As the current RCP exhibition ‘Scholar, courtier, magician: the lost library of John Dee’ continues, Liam Sims from Cambridge University Library describes some books written by Dee now to be found in libraries in Cambridge. This is part of series of guest posts.
As the RCP exhibition shows, part of Dee’s own library was dispersed in his lifetime, and many of his books are now to be found in Cambridge, including a handful at St John’s College and a good number – including four incunabula (books published before 1501, all of which came in 1664 from the library of Richard Holdsworth) – at the University Library. Trinity College even boasts a handwritten catalogue of Dee’s library (which may have contained as many as 4,000 volumes), made in 1583, and given to the college in the eighteenth century. In this post, however, I would like to discuss a copy of one of Dee’s own works which sheds some light on his time in Cambridge and on other great libraries of his day.
Dee’s family had royal connections – his father Rowland was a ‘gentleman-sewer’ to Henry VII – and in 1542 he was admitted at the royal foundation of St John’s College Cambridge, founded only thirty years earlier by Lady Margaret Beaufort, Henry VII’s mother. In 1546 he became one of the founding fellows of Henry VIII’s new Trinity College, where he would earn his reputation as something of a conjuror: in the late 1540s he created stage effects for a performance of Aristophanes’ Peace in the college, which left the spectators thrilled.
The college’s great Wren Library contains a number of books formerly in Dee’s possession as well as some of his writings and one of these – his General and rare memorials pertayning to the arte of navigation (London, 1577) – made its way into the University Library’s collections in the nineteenth century, where it is now at the shelfmark Sel.2.82. The first book to use the term ‘British empire’ it called, in the context of Elizabethan seafaring, for the creation of a ‘Pety-Navy-Royall’, which might secure England’s growing colonial interests. Dee himself had a stake in the country’s dominance of the seas: he invested in the voyages of Martin Frobisher in 1576–7, during which Baffin Island (now part of Canada) was discovered, and where five of his men were taken captive by the local Inuit. The book was dedicated to Christopher Hatton, Lord Chancellor from 1587 and one of Elizabeth's closest advisors, who co-funded Drake’s circumnavigation voyage of 1577–80.
The copy now in the University Library contains much information about its former owners and would appear to have been in Cambridge for some considerable time. The margins contain many notes in a contemporary English hand, along with delightful manicules (pointing hands added in manuscript alongside interesting passages of text). The earliest recorded owner of this copy, who inscribed his name at the foot of the title page, was John Lumley, 1st Baron Lumley (c.1533–1609) – aristocrat and custodian of the vast Nonsuch Palace between 1580 and 1592 – who was one of the greatest collectors of books and art of his day. His library contained about 3000 volumes when it was catalogued in 1596, which made it one of the most sizeable private collections in existence (the University Library had fewer than 450 volumes in 1583).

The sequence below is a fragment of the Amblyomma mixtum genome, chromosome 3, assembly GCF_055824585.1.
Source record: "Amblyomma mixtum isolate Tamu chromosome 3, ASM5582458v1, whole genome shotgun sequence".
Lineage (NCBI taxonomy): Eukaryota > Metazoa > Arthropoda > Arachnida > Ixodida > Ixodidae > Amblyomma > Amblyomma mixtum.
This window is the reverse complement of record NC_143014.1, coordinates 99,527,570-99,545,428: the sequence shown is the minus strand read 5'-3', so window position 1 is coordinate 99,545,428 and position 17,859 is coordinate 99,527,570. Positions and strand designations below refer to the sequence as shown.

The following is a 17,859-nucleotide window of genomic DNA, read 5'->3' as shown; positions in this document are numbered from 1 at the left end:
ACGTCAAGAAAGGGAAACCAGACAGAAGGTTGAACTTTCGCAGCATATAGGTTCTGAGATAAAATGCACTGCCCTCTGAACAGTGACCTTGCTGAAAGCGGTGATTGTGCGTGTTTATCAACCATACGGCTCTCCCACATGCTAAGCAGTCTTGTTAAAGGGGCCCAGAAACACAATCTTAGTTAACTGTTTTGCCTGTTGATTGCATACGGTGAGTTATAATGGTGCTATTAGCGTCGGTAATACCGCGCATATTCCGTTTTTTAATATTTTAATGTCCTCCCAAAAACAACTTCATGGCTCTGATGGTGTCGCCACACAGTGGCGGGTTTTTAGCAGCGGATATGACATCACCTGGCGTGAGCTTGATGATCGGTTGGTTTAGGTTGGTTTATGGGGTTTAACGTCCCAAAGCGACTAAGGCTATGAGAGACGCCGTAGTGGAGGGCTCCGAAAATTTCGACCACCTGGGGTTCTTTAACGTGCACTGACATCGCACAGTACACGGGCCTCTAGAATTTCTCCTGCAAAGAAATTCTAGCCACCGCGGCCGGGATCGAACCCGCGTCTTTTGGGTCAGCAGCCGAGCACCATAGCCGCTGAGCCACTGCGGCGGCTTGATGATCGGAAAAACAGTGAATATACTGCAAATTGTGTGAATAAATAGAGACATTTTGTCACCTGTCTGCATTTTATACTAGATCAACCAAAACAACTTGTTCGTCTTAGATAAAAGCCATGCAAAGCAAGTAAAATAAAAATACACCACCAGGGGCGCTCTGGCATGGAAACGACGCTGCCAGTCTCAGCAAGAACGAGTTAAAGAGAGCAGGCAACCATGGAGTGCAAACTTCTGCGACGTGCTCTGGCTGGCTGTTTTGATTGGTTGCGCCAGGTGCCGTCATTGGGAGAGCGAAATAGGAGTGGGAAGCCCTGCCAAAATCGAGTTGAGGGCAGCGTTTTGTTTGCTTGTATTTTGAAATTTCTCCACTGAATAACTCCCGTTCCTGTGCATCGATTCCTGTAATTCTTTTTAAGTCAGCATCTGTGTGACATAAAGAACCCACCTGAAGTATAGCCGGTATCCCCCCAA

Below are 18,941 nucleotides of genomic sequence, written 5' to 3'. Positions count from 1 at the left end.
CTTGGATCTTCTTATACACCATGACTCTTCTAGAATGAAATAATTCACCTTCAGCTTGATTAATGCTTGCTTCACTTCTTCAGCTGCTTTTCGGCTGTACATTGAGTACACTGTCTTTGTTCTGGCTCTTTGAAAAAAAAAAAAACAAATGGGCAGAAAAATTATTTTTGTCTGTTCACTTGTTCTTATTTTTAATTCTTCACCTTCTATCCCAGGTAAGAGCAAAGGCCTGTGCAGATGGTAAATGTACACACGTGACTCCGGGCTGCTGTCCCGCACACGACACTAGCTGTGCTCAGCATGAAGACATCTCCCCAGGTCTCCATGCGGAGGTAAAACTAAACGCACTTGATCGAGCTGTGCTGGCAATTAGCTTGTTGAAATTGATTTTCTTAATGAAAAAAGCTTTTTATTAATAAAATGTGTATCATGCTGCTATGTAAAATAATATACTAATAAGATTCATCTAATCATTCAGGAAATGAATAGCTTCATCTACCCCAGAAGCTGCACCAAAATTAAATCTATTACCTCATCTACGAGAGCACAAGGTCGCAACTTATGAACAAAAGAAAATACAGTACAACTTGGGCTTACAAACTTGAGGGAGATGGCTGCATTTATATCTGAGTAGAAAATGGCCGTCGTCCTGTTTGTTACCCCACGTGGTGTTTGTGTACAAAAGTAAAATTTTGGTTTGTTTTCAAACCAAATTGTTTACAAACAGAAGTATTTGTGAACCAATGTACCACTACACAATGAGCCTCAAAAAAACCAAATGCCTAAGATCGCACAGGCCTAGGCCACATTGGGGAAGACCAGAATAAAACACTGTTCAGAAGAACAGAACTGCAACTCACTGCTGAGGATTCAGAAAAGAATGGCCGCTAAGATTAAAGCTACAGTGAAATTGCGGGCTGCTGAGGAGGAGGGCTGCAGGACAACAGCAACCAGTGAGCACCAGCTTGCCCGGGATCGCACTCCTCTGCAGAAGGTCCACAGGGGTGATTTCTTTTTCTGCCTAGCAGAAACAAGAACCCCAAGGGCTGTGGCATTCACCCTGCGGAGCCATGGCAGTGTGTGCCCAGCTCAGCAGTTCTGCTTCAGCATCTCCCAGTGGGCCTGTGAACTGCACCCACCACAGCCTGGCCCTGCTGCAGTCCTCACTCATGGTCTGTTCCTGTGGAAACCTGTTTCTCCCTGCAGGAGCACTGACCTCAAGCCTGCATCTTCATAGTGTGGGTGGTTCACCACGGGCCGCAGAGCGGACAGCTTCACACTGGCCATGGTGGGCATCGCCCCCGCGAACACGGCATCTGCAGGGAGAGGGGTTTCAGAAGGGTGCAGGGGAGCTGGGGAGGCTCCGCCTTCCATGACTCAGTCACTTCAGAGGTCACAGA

Upon Lumley’s death in 1609, many of his books were acquired by Henry, Prince of Wales (son and heir of James I and elder brother of the later Charles I) – then aged just 15 – whose appetite for books was voracious. Widely regarded as intellectually and culturally superior to his brother, Henry was a popular heir to the throne, surrounding himself with music and devoting himself to study. But his own death, aged eighteen, in 1612, sent the nation into deep mourning and would later put Charles on the throne in his place.
This volume, however, passed into the collection of Sir Henry Puckering (1618–1701) – the head of the title page is inscribed ‘HP’ – whose father (Sir Adam Newton) had been Prince Henry’s tutor. Sir Henry’s gift of books to Trinity in the years after 1691 – just a few years before the completion of the new Wren Library – included autograph manuscripts by Milton and a notebook kept by the young Prince Henry. This copy of Dee’s General and rare memorials bears a mid-eighteenth-century Trinity College bookplate, signed by its engraver – William Stephens – who worked in Cambridge between 1736 and 1760.
By 1829 a finer copy (hand coloured) had evidently entered the Wren Library, and in that year the second copy was presented as a duplicate to the University Library, which did not then have one. An inscription inside, presumably by a member of library staff at Trinity, reads ‘This book is by the famous Dr John Dee … there is another finer copy than this in the Library…’. This volume, with its marginal annotations and illustrious former owners, is a valuable relic of and pointer to Dee’s wide interests and involvement in English public life during the reign of Elizabeth I and the University Library is lucky to be its custodian.
Liam Sims, Rare Books department, Cambridge University Library
- ‘Scholar, courtier, magician: the lost library of John Dee’ runs until Thursday 28 July 2016.
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